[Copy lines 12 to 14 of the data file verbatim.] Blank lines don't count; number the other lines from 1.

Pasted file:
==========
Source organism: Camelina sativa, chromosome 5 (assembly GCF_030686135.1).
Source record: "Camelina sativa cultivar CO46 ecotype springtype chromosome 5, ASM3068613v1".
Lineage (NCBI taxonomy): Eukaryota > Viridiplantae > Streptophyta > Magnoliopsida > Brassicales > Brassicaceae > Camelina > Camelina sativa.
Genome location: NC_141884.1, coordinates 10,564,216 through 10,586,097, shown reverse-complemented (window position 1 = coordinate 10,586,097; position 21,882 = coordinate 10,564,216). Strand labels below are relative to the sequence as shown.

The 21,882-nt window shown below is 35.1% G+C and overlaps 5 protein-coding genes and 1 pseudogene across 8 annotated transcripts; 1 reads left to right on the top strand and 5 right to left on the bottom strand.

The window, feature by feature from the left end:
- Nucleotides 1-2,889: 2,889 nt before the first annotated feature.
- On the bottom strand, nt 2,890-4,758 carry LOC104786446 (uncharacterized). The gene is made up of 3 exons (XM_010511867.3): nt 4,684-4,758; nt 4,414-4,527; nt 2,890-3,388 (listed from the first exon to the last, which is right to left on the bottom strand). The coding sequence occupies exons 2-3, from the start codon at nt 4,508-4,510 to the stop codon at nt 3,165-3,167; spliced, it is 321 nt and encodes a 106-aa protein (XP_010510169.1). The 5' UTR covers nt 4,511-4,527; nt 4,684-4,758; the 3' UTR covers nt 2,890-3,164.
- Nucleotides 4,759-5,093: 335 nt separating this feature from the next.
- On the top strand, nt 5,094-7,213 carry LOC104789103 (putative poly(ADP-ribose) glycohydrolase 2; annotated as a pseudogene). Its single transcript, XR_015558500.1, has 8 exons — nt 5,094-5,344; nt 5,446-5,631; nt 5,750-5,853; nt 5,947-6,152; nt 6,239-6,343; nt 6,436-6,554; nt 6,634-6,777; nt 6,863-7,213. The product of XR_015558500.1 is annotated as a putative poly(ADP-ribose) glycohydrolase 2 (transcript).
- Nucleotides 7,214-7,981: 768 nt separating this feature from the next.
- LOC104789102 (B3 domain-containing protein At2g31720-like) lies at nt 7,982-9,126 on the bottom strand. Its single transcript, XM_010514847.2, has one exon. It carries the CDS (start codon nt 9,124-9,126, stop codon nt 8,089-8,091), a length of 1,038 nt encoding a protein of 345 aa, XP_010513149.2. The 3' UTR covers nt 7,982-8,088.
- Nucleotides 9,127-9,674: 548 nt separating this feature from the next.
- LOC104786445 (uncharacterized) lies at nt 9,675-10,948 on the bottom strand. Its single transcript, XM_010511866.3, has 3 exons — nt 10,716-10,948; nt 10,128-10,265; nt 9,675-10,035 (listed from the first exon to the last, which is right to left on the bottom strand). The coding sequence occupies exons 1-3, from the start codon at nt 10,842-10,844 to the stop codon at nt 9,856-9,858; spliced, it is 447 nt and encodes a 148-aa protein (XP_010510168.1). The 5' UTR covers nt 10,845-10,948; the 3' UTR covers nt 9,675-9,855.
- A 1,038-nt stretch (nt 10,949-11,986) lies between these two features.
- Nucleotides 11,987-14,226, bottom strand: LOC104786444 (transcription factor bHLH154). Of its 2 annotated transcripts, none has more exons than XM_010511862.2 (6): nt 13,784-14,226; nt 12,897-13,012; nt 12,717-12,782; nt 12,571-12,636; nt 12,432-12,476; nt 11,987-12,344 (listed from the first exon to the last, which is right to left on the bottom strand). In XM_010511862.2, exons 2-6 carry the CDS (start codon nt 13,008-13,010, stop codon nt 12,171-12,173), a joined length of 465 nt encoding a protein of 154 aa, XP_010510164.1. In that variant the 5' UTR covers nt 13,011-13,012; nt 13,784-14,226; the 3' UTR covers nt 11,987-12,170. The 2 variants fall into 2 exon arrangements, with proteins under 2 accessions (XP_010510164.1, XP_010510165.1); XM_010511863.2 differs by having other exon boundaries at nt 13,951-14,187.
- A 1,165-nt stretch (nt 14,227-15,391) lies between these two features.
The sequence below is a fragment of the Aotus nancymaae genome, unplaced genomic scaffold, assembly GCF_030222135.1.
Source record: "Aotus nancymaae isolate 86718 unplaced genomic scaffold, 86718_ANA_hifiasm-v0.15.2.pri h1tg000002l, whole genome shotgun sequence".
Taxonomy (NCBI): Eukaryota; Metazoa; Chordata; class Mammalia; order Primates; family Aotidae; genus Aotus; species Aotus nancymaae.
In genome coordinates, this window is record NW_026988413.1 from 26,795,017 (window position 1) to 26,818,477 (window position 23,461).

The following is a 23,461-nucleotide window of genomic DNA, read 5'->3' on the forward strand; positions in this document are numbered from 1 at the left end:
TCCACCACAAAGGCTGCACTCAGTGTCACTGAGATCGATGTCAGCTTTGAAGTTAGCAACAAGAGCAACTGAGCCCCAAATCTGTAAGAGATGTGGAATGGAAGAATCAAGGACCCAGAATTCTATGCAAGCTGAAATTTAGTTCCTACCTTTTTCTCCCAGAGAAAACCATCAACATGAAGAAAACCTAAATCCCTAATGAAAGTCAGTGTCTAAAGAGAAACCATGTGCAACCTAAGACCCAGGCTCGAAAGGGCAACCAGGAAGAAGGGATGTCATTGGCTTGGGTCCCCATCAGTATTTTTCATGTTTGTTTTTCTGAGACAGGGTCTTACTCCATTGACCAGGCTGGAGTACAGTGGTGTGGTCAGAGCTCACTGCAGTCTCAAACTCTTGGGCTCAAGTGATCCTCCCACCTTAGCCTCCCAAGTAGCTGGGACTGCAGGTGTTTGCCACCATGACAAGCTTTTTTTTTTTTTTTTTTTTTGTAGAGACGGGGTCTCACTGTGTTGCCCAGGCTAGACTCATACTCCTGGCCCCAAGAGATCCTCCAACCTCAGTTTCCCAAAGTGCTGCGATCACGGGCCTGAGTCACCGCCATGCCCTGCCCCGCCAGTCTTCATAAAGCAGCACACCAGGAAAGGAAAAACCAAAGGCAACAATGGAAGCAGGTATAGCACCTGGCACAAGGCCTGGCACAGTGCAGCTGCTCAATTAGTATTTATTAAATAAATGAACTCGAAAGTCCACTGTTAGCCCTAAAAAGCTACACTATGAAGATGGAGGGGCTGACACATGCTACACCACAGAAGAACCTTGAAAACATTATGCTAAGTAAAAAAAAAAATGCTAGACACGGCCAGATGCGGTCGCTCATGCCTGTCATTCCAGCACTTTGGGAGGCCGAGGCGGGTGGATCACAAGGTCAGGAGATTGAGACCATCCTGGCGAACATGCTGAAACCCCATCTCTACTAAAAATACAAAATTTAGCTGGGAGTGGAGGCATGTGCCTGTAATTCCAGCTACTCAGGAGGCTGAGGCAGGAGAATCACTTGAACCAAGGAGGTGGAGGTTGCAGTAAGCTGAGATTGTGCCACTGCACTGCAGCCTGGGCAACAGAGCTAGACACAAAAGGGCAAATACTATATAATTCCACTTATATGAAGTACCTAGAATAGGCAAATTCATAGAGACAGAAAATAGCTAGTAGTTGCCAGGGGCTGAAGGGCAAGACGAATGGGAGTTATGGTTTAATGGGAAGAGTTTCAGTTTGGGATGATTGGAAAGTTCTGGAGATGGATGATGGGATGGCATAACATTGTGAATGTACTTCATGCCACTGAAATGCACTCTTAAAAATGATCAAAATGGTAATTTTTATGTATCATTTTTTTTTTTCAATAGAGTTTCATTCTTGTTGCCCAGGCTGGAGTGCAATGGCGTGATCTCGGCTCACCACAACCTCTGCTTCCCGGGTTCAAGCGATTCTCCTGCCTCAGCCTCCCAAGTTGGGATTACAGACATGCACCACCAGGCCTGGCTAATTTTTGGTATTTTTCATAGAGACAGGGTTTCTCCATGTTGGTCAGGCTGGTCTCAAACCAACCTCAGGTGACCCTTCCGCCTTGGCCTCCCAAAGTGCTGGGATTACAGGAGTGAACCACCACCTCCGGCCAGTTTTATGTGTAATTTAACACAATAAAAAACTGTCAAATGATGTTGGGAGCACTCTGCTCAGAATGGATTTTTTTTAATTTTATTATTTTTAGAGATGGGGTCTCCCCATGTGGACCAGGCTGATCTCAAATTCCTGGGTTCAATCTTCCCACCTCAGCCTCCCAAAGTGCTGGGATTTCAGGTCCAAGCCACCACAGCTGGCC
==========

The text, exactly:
- LOC104789102 (B3 domain-containing protein At2g31720-like) lies at nt 7,982-9,126 on the bottom strand. Its single transcript, XM_010514847.2, has one exon. It carries the CDS (start codon nt 9,124-9,126, stop codon nt 8,089-8,091), a length of 1,038 nt encoding a protein of 345 aa, XP_010513149.2. The 3' UTR covers nt 7,982-8,088.
- Nucleotides 9,127-9,674: 548 nt separating this feature from the next.
- LOC104786445 (uncharacterized) lies at nt 9,675-10,948 on the bottom strand. Its single transcript, XM_010511866.3, has 3 exons — nt 10,716-10,948; nt 10,128-10,265; nt 9,675-10,035 (listed from the first exon to the last, which is right to left on the bottom strand). The coding sequence occupies exons 1-3, from the start codon at nt 10,842-10,844 to the stop codon at nt 9,856-9,858; spliced, it is 447 nt and encodes a 148-aa protein (XP_010510168.1). The 5' UTR covers nt 10,845-10,948; the 3' UTR covers nt 9,675-9,855.